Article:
Mr. Speaker, I think the parliamentary secretary mentioned cases after 1947, but the reality is that we had about 60,000 people come into this country as war brides or children of war brides. Those people do not qualify and it does not make any sense why they do not.

We had children of war brides in front of us who are now in their mid-sixties and they get no relief with this legislation. This is clearly wrong.

It also is clearly wrong for the Conservative government to be discriminating against Mennonite marriages. For the sheer fact that they did not have civil weddings, their offspring are considered to be born out of wedlock. Clearly this is wrong.

The previous government had committed to change the Citizenship Act and had $20 million in the budget to do it. We had three reports from committee that we all agreed on, but this Conservative government came in and cancelled the money for a new Citizenship Act. It is time to correct that injustice.

6:30 p.m.

Conservative

Ed Komarnicki Conservative Souris—Moose Mountain, SK

Mr. Speaker, perhaps the hon. member did not hear me speak, but I indicated that one of the proposed pieces of legislation, and it is not legislation yet, will not differentiate between those born in or out of wedlock. If they fall into those categories they would be treated similarly, not discriminated against.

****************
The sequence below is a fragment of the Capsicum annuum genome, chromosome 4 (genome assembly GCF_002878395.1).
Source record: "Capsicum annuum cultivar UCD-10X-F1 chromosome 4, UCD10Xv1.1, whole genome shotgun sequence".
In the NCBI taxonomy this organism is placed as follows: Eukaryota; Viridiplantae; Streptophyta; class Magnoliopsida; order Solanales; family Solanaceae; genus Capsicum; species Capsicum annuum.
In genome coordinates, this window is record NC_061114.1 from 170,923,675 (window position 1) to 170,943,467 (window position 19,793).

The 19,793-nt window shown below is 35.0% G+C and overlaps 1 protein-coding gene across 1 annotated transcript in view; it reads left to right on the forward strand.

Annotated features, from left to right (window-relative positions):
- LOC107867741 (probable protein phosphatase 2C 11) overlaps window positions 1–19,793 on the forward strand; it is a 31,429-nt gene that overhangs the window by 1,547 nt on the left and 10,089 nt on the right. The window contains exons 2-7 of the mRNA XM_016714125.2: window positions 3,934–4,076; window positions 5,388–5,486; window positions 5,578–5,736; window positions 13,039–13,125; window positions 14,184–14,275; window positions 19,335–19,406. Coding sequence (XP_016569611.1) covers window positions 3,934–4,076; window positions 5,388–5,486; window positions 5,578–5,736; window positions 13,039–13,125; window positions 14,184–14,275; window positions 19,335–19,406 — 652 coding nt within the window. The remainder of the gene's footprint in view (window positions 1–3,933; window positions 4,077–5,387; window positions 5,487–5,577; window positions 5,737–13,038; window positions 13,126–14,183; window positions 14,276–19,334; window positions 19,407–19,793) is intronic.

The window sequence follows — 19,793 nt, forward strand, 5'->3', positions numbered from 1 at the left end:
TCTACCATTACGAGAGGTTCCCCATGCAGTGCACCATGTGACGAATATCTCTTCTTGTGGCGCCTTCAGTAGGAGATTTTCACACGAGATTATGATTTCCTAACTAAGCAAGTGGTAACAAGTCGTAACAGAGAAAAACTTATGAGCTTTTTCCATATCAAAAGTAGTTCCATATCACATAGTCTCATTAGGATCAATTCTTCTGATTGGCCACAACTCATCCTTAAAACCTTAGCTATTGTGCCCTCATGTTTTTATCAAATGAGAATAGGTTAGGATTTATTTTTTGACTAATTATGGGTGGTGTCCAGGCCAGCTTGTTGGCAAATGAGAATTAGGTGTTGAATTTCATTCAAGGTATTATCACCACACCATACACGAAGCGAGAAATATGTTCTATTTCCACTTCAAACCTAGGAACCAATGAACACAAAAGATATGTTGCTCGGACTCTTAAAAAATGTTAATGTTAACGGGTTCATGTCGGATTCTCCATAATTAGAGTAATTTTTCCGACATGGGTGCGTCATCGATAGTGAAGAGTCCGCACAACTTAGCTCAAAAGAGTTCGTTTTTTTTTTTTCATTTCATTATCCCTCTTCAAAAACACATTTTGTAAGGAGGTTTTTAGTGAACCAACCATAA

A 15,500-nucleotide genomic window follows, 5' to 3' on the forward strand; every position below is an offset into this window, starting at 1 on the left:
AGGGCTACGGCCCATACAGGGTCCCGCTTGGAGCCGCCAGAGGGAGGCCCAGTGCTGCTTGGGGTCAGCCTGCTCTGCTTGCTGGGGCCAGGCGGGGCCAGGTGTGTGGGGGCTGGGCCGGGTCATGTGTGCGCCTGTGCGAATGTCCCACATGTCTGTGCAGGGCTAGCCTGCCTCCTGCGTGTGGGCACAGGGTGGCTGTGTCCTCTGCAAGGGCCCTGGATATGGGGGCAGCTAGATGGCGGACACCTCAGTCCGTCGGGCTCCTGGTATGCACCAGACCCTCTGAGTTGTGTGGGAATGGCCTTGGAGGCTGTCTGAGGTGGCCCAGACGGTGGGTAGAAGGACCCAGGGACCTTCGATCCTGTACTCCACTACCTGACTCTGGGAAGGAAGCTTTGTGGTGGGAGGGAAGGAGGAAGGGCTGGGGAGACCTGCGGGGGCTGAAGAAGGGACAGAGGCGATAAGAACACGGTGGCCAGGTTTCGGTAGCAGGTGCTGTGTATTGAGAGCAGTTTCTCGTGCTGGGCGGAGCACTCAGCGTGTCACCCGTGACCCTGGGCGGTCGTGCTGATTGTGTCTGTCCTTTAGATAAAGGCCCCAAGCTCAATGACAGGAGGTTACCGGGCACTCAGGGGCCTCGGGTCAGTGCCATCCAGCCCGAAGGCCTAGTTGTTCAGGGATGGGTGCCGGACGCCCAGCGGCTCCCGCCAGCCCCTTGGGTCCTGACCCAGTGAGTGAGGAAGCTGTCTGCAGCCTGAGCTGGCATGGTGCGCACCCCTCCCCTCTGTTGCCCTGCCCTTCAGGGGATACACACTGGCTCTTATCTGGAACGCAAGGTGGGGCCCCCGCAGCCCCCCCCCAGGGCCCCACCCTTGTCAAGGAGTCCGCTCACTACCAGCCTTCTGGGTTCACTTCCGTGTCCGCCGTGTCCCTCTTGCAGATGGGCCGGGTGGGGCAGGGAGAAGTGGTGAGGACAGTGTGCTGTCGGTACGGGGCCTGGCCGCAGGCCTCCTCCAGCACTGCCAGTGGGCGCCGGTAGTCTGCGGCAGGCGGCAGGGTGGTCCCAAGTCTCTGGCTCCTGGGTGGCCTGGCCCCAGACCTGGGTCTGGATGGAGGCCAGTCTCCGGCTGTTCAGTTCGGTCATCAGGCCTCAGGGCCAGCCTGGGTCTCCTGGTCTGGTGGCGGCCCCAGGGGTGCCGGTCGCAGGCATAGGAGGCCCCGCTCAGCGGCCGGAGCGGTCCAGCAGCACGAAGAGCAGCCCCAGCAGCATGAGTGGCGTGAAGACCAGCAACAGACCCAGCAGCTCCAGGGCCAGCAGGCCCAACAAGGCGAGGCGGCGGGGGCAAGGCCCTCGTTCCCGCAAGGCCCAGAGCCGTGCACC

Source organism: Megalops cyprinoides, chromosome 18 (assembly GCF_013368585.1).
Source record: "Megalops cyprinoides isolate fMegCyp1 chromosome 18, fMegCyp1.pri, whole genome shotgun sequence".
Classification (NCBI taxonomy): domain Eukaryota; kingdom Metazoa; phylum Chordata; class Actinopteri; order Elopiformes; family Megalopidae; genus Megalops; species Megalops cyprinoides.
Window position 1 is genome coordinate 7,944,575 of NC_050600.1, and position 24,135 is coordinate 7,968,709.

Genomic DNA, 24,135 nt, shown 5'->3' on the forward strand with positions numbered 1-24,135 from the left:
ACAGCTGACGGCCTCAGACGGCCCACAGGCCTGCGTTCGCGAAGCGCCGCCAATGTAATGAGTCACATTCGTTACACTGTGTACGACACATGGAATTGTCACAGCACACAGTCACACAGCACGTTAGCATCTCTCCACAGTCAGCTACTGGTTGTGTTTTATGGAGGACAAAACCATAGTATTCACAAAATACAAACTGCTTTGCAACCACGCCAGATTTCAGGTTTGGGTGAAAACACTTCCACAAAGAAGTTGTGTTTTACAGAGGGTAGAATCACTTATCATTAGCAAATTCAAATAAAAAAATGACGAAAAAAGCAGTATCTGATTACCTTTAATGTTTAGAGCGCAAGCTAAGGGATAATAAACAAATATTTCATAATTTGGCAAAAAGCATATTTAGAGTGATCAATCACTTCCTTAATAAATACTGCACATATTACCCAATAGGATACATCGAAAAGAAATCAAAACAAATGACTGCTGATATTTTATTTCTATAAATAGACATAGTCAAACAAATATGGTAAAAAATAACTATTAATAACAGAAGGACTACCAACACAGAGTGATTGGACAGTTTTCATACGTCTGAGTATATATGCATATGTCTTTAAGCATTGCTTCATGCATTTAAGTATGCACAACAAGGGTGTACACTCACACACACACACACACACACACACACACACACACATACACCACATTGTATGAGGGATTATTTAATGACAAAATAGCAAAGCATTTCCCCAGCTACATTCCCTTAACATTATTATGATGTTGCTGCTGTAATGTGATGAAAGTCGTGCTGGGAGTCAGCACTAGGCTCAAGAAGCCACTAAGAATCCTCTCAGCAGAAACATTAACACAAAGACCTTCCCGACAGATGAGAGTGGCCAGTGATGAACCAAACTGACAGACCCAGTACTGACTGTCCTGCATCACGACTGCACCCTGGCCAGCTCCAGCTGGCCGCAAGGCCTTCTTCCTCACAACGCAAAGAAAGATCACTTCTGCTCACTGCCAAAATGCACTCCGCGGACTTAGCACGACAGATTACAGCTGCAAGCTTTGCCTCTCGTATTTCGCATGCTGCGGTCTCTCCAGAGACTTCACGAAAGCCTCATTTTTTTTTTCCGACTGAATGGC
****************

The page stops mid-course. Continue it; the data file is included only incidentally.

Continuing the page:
Certainly we also can say in regard to the member's reference to what the previous government may or may not have done that we know it had been in office for two terms, and it did not address this problem in any single particular way, although it had ample opportunity.

This government has allocated significant funds in many areas, including an overall increase in the budget for citizenship and immigration to deal with problems. Specifically, the minister has indicated that this problem will be addressed. It will be dealt with. There will be practical solutions that will resolve what has existed for a significant number of years without any attention whatsoever being paid to it.

We will get the job done. It will take some effort. We understand that. We will address all of the cases that fall into this anomalous situation and that require attention by this government.

6:30 p.m.

NDP

The Deputy Speaker NDP Bill Blaikie

The motion to adjourn the House is now deemed to have been adopted. Accordingly this House stands adjourned until tomorrow at 2 p.m. pursuant to Standing Order 24(1).

(The House adjourned at 6:35 p.m.)